European leaders suspended an overdue tranche of €8bn in international aid to Athens and demanded Greece make a clear decision on whether it wanted to leave the eurozone at a dramatic meeting on the sovereign debt crisis on Wednesday night.
Under strong pressure from French president Nicolas Sarkozy and Angela Merkel, the German chancellor, Greek prime minister George Papandreou agreed to bring forward a planned referendum on the issue to as early as December 4.
He said the referendum would be about Greece’s continued membership of the eurozone, not just about €130bn rescue plan agreed after painstaking negotiations at a Brussels summit last month.
“This is not a question of only a programme,” Mr Papandreou said. “This is a question of whether we want to remain in the eurozone.”
The surprise announcement of a referendum by Mr Papandreou on Monday plunged the eurozone back into turmoil and infuriated his European partners who had hoped the Brussels deal would stabilise the debt crisis.
The timing and wording of the referendum were key demands made by Mr Sarkozy and Ms Merkel, who said after the meeting in Cannes on the eve of the G20 summit of leading global economies that it was essential that Greece fulfilled the commitments it had made in Brussels.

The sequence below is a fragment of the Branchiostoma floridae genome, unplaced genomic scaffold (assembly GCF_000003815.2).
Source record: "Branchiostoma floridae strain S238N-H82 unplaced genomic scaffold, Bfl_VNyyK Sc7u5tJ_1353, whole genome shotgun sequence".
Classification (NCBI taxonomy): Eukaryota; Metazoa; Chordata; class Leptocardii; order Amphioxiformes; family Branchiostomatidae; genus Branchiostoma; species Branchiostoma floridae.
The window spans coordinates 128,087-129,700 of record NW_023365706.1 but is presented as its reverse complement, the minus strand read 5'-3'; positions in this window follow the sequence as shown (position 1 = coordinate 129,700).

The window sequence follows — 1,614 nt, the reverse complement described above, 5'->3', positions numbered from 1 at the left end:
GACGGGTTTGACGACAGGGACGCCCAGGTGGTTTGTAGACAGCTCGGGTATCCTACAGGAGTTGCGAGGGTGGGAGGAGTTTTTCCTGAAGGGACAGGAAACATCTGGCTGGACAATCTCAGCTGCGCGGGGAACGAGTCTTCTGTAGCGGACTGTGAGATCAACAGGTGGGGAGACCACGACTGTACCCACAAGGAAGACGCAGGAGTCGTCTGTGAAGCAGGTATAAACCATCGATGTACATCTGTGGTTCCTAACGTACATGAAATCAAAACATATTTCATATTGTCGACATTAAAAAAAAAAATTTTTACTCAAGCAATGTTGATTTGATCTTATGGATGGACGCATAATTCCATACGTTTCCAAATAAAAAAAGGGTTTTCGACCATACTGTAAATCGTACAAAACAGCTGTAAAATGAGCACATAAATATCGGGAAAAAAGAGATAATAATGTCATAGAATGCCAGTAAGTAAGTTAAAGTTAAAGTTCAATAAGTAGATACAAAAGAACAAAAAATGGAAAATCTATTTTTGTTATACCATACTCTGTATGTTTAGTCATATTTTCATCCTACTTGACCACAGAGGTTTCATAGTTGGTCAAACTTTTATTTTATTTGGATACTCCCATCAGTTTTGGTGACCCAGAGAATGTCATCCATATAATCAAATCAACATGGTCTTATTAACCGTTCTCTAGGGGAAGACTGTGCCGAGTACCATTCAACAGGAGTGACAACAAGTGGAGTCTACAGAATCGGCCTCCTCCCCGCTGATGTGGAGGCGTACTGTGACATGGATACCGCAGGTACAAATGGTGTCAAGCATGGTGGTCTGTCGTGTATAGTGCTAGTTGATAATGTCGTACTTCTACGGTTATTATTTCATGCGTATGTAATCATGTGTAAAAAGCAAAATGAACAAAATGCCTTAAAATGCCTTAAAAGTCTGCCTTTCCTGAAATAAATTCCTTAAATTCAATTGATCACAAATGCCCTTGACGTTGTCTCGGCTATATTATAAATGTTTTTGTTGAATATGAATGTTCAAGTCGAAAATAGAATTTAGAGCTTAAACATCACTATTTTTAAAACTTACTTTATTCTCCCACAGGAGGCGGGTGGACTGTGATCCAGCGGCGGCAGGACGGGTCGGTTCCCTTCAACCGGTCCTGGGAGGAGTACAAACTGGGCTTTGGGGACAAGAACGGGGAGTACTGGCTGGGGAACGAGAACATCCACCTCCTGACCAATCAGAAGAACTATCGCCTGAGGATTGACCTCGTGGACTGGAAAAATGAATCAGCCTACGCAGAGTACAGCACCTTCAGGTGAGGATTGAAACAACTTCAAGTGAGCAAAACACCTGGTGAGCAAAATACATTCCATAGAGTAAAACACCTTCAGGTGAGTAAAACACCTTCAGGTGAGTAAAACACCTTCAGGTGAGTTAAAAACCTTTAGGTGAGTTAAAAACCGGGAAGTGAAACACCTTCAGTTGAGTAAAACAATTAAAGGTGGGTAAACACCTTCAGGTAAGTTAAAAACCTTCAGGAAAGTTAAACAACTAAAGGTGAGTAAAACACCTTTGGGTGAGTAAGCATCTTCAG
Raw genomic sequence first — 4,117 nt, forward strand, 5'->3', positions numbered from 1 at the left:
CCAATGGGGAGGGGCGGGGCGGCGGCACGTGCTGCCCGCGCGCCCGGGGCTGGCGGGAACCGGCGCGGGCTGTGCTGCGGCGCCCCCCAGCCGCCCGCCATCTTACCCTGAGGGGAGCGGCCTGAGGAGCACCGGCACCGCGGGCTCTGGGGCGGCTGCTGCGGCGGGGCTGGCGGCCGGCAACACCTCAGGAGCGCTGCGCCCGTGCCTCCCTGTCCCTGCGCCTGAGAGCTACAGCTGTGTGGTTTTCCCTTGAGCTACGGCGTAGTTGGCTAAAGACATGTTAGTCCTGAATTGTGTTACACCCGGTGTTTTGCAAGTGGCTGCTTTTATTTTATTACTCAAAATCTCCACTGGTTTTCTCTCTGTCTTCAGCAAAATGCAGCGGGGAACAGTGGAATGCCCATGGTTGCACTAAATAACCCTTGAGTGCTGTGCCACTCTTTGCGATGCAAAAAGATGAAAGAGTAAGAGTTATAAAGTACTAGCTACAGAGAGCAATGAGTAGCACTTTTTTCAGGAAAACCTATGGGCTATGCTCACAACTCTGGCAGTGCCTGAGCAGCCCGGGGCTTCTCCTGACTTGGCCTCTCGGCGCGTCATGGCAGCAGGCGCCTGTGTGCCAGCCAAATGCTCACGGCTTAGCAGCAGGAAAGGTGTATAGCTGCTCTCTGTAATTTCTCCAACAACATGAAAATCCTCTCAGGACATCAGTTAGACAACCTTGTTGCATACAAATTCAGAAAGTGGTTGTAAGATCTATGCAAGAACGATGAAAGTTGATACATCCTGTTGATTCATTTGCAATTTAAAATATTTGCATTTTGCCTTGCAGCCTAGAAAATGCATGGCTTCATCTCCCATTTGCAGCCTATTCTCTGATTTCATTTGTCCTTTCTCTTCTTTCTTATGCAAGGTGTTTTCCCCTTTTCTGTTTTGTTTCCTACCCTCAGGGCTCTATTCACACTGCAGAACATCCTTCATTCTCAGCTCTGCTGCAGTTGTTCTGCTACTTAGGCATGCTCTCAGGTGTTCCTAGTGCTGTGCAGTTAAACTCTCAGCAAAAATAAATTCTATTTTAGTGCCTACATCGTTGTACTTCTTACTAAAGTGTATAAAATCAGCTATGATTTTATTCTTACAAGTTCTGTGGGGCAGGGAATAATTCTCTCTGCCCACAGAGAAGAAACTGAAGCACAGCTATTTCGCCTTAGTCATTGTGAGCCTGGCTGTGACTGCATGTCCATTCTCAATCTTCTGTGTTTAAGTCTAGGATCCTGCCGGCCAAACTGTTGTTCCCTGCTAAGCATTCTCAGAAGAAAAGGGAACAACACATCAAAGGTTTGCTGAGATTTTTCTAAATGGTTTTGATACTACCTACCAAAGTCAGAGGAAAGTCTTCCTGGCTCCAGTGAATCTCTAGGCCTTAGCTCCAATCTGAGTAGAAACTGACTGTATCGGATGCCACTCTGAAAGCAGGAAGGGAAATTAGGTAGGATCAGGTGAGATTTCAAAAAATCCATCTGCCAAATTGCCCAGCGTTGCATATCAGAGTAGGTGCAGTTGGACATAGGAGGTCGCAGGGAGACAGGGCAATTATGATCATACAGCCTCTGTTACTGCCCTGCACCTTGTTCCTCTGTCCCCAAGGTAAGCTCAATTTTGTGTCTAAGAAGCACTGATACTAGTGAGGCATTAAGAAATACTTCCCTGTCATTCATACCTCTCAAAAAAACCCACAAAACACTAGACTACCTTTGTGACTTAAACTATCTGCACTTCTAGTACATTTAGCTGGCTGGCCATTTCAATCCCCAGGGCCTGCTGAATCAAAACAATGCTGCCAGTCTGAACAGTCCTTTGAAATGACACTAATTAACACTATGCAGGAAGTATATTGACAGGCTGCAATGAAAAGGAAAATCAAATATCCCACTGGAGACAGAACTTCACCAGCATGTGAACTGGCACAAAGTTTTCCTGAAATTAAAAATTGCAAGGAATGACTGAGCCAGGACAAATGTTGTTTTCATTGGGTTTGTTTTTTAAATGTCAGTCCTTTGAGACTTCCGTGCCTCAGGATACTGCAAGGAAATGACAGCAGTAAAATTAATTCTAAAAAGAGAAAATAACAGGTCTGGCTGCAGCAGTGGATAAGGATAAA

The two leaders, grim-faced at a joint press conference, for the first time openly raised the prospect of Greece leaving the single currency. “The question is whether Greece remains in the eurozone, that is what we want. But it is up to the Greek people to answer that question,” Mr Sarkozy said.
Ms Merkel said the aid tranche could only be disbursed once Greece has met all the conditions and there was a positive outcome of the Greek referendum. Greece has to make €8bn in bond repayments in December, the first of which is due on December 19.
The EU portion of the €8bn tranche of European and International Monetary Fund aid has been signed off by eurozone finance ministers but has not yet been paid.
In an effort to reassure markets and limit contagion, they announced they would speed up the overhaul of the eurozone’s €440bn rescue fund which is designed to increase its firepower to around €1,000bn to defend Italy and other vulnerable debt-laden countries from market contagion.
Silvio Berlusconi, Italy’s prime minister, failed on Wednesday night to overcome his government divisions and push through immediate legislation on structural reforms ahead of Thursday’s Cannes summit.
The Greek drama has overshadowed Thursday’s summit and unsettled jittery markets. The European financial stability facility, the eurozone rescue fund, was forced to postpone a €3bn, 10-year bond issue for the bail-out of Ireland because of market uncertainty.
Additional reporting by David Oakley in London; Kerin Hope in Athens and Guy Dinmore in Rome
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